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San Giovanni

A unique open air theatre, stage to some of the world's most impressive works of art

San Giovanni

This tour of Florence begins with the city's cathedral. Reborn after the Dark Ages, Florence became a center of art and culture, political and economic power, reaching the height of its glory under the Medici.
As the prowess of the city grew, the ruling priorate decided that the existing cathedral should be replaced by one which would rival those of Siena and Pisa.

Designer domes

The scheme, commissioned by Arnolfo di Cambio in 1296, set out to surpass anything yet produced. In 1436, at its completion, the cathedral was 153m high, 38m wide and the biggest in Europe'. Today the awe-inspiring Duomo is Florence's signature building, and its dome completely dominates the cityscape.
The cathedral's dome is the largest masonry dome in the world. The structure is a fully self-supporting copula, with a height of 91m and a span of 45m. Designed by the ingenious Filippo Brunelleschi, it took 14 years to complete. If you climb up into the dome, up through the inner and outer shells, to the base of the white marble lantern you are rewarded with a spectacular panorama of the city.

The art works created for the cathedral by Donatello, Luca della Robbia and Michelangelo are now displayed in Museo dell'Opera del Duomo

Bell tower and baptistery

Another amazing view awaits visitors at the top of the Campanile. Begun by Giotto in 1334 the work was continued by Andrea Pisano and Francesco Talenti. When completed the tower reached 84.7 meters. The decorative sculptures and reliefs, which you pass as you climb the tower, portray man's passage from original sin to divine grace.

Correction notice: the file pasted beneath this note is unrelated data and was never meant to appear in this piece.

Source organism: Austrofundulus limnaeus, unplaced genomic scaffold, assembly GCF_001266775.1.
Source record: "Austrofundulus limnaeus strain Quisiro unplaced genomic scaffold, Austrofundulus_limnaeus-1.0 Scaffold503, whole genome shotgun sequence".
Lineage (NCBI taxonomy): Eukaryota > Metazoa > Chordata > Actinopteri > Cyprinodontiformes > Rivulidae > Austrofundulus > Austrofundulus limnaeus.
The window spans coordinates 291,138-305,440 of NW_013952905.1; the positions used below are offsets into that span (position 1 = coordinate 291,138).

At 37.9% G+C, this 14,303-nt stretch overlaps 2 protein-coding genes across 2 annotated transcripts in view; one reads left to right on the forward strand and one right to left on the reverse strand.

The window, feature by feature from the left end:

Both the Campanile and the Duomo are faced with the same polychromic marble as the Baptistery. The oldest building in Florence, thought to date from the 6th or 7th century, the Baptistery is embellished with gilded bronze doors, the most sublime of which are probably the east doors, by Ghilberti, which took 27 years to complete. Inside, the black and white cladding mosaic ceiling and pavement are stunning.

San Lorenzo: mass and market

North of the Baptistery, Florence's San Lorenzo District is home to the city's largest market and the magnificent Basilica of San Lorenzo.
The Medici commissioned Brunelleschi to build the church, the façade of which was never completed, in 1419. The bronze pulpits are by Donatello, who is buried here next to his patron, Cosimo dei Medici. More work by Donatello is found in the Sagrestia Vecchia, one of Brunelleschi's early architectural masterpieces.
The Sagrestia Nuova and Cosimo I's marble mausoleum were designed by Michelangelo, who was also responsible for the Night and Day allegories.

San Marco: angels in the monastery

From San Lorenzo, Via Cavour leads to Piazza San Marco, and the monastery, which now houses the San Marco Museum. It was here that the angelic painter, Fra' Angelico produced some of his most beautiful work - decorating the walls with paintings which combine Medieval simplicity with Renaissance sophistication, quite divinely.
The most beautifully composed, and dramatic of Fra Angelico's works is the "Annunciation", which greets you as you enter the upper floor.

The tireless Fra Angelico decorated a total of 43 cells, thus creating one of the largest Renaissance fresco cycles ever

The heart and soul of Florence

Yet more amazing works of renaissance art can be seen in the nearby Academia. Highlight of the exhibition is, no doubt, Michelangelo's statue of "David" - one of the symbols of Florence - commissioned in 1501, and which once stood in Piazza della Signoria.
South east of the Academia, Via Cesare Battisti leads you to the beautiful Piazza delle Santissima Annunziata, begun in the 1420s by Brunelleschi and bordered by the Spedale degli Innocenti and the Church of Santissima Annunziata.
Commissioned by the silk weavers gild in 1419, the Spedale degli Innocenti, designed by Brunelleschi, was the first orphanage in Europe and remained in use until 1875.